I think people search online for info, and that can lead them to finding a real expert to work with.  Do they really trust cousins 3rd uncle who has a friend who ‘does’ loans or real estate?

    But I do think we need to build our online social sphere to help impact our page rankings.

  • Brad:
    Great questions! I agree that most people wouldn’t trust their friends to “answer” the questions about their finances, medical issue or legal need – or even some products to buy – but they would TRUST their referral to a financial planner, doctor, lawyer or realtor MORE than just the page-one results of a search engine. So, I’m not saying people should trust their friends’ answer to “how much is my home worth?” if their friends give them a number; but if they say, “We’re thinking of selling; anyone know a good agent in Andover?” and a friend says “Work with Susan! She sold our house and the service was great!” then there’s just no way a Google search can compete with that social “searched” outcome.
    Thanks for your comments!

  • Anonymous

    Should be interesting as brands / marketers chase the more “granular” social influencers. None of the big players really get how to target hyper-local yet. They’ll probably try & pull in more local voices & over time, that may lose its “authenticity” as consumers get smart to the strategy.

  • That’s a good point; but personally, I think this strategy surely beats the “spread listings all over the web!” strategy… just my opinion, but I think consumers really want to connect with people, not houses :>:>

  • Well outlined article, Matthew.  

    I’m confident that referrals from family and friends will probably always top the list of trusted resources.  It’s just difficult to build a company business model or marketing strategy on the “family referral” system if you’re talking about generating business online.  

    Here are a few things I’d like to point out about that graph from the perspective of a real estate or mortgage professional: 

    1.  Unknown Peers  – 

    I like the fact that this group is at the bottom of the list, because it relieves any pressure that full-time real estate professionals may feel about friending, fanning, following and “engaging with” thousands of random people online.  

    2.  Influential Bloggers – 

    An industry blogger who wrote highly targeted content that addressed the specific needs of a particular audience will rank towards the top of this list due to the fact that family and friends would reference this blogger’s site as a great online resource.  

    However, a blogger who’s content was all over the place, and wrote mainly for the benefit of other bloggers in order to keep up their “top blogger” status… may not appear to have the real world expertise that a buyer, seller or borrower needs to see and trust.  

    3.  Discussion Forums – 

    I’m surprised this scored so low, but it probably has to do with the high level of contradicting answers consumers find when they stumble into an industry forum.  If someone wanted to spend a little time learning about the different contributors to that forum, it might make sense.  But, who wants to spend any time researching random forum members. 

    4.  Search Engines – 

    Buyers, borrowers and sellers use search engines differently, but they always do something on Google if they are in the process of a real estate transaction.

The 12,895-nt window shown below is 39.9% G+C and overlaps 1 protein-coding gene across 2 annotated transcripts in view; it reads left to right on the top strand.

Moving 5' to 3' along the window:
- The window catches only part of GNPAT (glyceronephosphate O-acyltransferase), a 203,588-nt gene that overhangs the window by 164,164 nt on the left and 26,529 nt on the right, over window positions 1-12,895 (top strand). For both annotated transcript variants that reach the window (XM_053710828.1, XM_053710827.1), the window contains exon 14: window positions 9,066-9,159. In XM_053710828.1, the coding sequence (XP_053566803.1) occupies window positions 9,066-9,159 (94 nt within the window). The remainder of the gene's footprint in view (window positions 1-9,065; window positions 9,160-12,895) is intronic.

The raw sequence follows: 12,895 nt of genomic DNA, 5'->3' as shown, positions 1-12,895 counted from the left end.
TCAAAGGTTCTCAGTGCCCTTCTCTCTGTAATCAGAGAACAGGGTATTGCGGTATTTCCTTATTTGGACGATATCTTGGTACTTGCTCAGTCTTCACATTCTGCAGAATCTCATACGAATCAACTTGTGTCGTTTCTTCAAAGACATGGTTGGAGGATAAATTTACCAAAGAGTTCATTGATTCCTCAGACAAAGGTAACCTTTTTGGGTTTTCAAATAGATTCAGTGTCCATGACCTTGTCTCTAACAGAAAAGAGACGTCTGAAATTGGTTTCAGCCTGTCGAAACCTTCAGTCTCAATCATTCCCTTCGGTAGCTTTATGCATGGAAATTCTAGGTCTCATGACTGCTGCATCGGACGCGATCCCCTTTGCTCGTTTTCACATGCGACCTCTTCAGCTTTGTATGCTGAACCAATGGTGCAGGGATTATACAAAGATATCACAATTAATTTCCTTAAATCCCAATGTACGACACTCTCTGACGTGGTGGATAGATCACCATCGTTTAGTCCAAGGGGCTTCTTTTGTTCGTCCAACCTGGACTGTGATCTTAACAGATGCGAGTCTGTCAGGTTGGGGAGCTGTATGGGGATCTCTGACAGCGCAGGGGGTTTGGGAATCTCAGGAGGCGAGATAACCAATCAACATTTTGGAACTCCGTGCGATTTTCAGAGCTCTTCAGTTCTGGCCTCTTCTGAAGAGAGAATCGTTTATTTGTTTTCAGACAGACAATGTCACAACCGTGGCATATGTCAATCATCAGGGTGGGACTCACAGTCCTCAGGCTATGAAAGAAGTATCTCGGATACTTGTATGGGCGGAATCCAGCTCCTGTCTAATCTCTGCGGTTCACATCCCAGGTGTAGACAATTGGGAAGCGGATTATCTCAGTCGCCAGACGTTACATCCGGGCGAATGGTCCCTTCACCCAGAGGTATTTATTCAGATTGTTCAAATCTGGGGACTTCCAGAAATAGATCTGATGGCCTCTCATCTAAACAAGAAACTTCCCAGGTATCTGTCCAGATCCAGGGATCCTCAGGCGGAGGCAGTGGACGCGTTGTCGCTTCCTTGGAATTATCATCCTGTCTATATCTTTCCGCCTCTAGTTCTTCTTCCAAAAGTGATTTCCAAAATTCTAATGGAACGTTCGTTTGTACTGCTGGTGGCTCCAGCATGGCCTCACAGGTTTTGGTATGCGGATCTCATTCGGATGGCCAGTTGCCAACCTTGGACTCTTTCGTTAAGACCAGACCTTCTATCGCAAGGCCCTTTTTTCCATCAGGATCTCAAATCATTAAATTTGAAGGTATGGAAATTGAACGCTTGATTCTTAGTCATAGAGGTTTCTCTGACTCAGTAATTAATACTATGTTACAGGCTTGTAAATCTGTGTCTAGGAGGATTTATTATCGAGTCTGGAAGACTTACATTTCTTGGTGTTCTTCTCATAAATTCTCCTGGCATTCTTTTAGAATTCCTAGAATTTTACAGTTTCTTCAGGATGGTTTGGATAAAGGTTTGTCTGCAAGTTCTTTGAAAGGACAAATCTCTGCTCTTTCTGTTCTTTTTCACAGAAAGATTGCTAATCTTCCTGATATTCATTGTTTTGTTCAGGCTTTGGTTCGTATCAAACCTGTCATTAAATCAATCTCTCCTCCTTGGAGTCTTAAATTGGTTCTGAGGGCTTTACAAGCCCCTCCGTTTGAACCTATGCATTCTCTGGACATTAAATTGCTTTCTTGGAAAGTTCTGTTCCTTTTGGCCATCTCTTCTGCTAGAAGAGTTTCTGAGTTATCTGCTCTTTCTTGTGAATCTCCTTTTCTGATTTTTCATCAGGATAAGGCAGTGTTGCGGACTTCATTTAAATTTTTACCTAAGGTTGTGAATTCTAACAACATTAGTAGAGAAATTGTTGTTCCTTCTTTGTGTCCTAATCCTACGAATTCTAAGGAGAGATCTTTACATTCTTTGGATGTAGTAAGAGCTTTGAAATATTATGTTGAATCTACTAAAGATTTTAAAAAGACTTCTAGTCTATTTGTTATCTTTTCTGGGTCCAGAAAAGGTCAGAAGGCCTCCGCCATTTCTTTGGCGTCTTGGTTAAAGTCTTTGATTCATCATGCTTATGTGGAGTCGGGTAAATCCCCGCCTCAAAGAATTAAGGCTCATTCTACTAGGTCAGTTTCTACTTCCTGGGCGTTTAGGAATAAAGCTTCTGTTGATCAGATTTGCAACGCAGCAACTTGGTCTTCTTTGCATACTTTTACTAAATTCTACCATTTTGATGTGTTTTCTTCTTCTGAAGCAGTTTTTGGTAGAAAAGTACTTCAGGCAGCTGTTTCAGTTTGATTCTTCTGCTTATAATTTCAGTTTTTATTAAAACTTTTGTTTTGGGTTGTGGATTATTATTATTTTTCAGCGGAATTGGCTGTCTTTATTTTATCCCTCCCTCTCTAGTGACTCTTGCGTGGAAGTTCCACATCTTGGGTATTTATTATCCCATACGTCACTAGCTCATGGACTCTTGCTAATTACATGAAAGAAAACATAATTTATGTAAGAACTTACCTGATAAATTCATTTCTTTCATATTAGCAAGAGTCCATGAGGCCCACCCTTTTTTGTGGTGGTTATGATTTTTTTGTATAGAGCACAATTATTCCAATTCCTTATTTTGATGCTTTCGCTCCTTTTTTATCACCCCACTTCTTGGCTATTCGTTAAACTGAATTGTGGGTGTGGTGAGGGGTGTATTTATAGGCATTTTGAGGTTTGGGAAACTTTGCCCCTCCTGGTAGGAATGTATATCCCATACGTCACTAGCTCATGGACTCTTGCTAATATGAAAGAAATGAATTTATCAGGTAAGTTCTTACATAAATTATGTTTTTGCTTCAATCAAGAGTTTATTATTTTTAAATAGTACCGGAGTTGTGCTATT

Maybe they’re searching for homes, neighborhoods, mortgage program qualifying guidelines, photos or a particular address.  They also search for information on the people they’re getting ready to do business with, or for a simple address and map to their office.  

    Either way, you’re online presentation can be enough to earn that trust, even without a potential customer knowing or liking you.  

    Over 90% of our real estate company’s business comes from search engines.  Organic, not PPC.  We also have 20 full-time agents that benefit from our marketing strategy. 

    5.  Online Product Reviews – 

    This is where we focus our attention by providing an overwhelming amount of information about a particular niche to establish our company as the authority on the topic.  

    When we say we’re a (fill in the blank) expert, we go out of our way to prove it online. 

    We understand that complex problems require an expert, and this is where real estate professionals can shine.  

    One site that is dedicated to a specific niche will rank high in the search engines, earn the recommendations from the bloggers / forum users / tweeters and give family or friends another resource to include in their referral.  

    ex:  “Our agent Susan did a great job selling our house, and this web site _____ is also an excellent place to learn a little more about the short sale process. ”  

    Obviously, the “online product reviews” as it pertains to the graph, is probably referring to Yelp and similar sites.  But, you can just as easily establish a niche site as the authority review site.  

    According to this graph, the product review model is in third place.  

    So, from a business / marketing strategy model, this approach is scalable, measurable and achievable without having to worry about getting caught up in a “relationship building” game.   


    The fact that search engines have become overrun with spam and noise is an opportunity for internet marketers, especially when someone is looking for important information that will help them make a confident decision about a product or service.  
    In order to make a “Confident” decision, Buyers, Sellers and Borrowers need to trust that the information they’ve been given by friends or found online is the most accurate.  The problem consumers face with real estate related decisions is that there are too many complex factors to consider, which generally means that they’ll just have to end up trusting the advice of the real estate professional.  Very few people know many trustworthy, educated and experienced real estate professionals that they can or would want to refer to their family and friends.  End result – search is still a player.